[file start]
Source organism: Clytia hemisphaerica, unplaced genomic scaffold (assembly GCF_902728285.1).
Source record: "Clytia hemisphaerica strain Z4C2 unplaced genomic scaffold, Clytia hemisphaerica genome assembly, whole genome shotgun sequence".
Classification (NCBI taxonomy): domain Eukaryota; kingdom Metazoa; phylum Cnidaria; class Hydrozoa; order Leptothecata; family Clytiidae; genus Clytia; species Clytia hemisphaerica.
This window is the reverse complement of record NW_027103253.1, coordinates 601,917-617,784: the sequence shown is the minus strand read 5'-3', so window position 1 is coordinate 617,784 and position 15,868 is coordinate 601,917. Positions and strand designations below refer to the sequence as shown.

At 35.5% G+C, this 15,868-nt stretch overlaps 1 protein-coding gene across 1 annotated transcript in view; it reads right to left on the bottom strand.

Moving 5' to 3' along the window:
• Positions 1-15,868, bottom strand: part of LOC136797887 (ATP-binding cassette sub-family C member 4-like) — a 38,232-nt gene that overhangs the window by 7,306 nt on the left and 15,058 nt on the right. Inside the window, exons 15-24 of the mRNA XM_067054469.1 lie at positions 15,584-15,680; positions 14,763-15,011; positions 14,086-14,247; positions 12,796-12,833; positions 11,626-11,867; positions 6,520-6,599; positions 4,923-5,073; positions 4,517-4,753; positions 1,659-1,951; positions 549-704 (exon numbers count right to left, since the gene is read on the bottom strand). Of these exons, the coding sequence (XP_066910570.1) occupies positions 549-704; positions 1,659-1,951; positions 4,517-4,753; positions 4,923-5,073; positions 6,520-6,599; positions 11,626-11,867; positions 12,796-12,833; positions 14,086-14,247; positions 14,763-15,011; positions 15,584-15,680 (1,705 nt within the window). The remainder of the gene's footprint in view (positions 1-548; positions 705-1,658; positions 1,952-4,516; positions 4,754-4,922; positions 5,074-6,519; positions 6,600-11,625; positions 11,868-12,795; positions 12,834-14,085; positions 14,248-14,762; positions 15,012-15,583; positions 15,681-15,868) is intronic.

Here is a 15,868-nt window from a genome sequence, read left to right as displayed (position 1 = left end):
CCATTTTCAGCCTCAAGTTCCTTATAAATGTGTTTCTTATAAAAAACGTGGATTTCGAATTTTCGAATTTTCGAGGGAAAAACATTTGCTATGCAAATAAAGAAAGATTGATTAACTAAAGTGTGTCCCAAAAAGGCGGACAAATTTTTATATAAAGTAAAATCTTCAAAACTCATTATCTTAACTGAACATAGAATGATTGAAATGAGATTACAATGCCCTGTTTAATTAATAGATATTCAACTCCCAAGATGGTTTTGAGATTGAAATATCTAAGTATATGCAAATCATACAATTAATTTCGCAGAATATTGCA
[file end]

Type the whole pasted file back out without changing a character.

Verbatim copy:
Source organism: Clytia hemisphaerica, unplaced genomic scaffold (assembly GCF_902728285.1).
Source record: "Clytia hemisphaerica strain Z4C2 unplaced genomic scaffold, Clytia hemisphaerica genome assembly, whole genome shotgun sequence".
Classification (NCBI taxonomy): domain Eukaryota; kingdom Metazoa; phylum Cnidaria; class Hydrozoa; order Leptothecata; family Clytiidae; genus Clytia; species Clytia hemisphaerica.
This window is the reverse complement of record NW_027103253.1, coordinates 601,917-617,784: the sequence shown is the minus strand read 5'-3', so window position 1 is coordinate 617,784 and position 15,868 is coordinate 601,917. Positions and strand designations below refer to the sequence as shown.

At 35.5% G+C, this 15,868-nt stretch overlaps 1 protein-coding gene across 1 annotated transcript in view; it reads right to left on the bottom strand.

Moving 5' to 3' along the window:
• Positions 1-15,868, bottom strand: part of LOC136797887 (ATP-binding cassette sub-family C member 4-like) — a 38,232-nt gene that overhangs the window by 7,306 nt on the left and 15,058 nt on the right. Inside the window, exons 15-24 of the mRNA XM_067054469.1 lie at positions 15,584-15,680; positions 14,763-15,011; positions 14,086-14,247; positions 12,796-12,833; positions 11,626-11,867; positions 6,520-6,599; positions 4,923-5,073; positions 4,517-4,753; positions 1,659-1,951; positions 549-704 (exon numbers count right to left, since the gene is read on the bottom strand). Of these exons, the coding sequence (XP_066910570.1) occupies positions 549-704; positions 1,659-1,951; positions 4,517-4,753; positions 4,923-5,073; positions 6,520-6,599; positions 11,626-11,867; positions 12,796-12,833; positions 14,086-14,247; positions 14,763-15,011; positions 15,584-15,680 (1,705 nt within the window). The remainder of the gene's footprint in view (positions 1-548; positions 705-1,658; positions 1,952-4,516; positions 4,754-4,922; positions 5,074-6,519; positions 6,600-11,625; positions 11,868-12,795; positions 12,834-14,085; positions 14,248-14,762; positions 15,012-15,583; positions 15,681-15,868) is intronic.

Here is a 15,868-nt window from a genome sequence, read left to right as displayed (position 1 = left end):
CCATTTTCAGCCTCAAGTTCCTTATAAATGTGTTTCTTATAAAAAACGTGGATTTCGAATTTTCGAATTTTCGAGGGAAAAACATTTGCTATGCAAATAAAGAAAGATTGATTAACTAAAGTGTGTCCCAAAAAGGCGGACAAATTTTTATATAAAGTAAAATCTTCAAAACTCATTATCTTAACTGAACATAGAATGATTGAAATGAGATTACAATGCCCTGTTTAATTAATAGATATTCAACTCCCAAGATGGTTTTGAGATTGAAATATCTAAGTATATGCAAATCATACAATTAATTTCGCAGAATATTGCA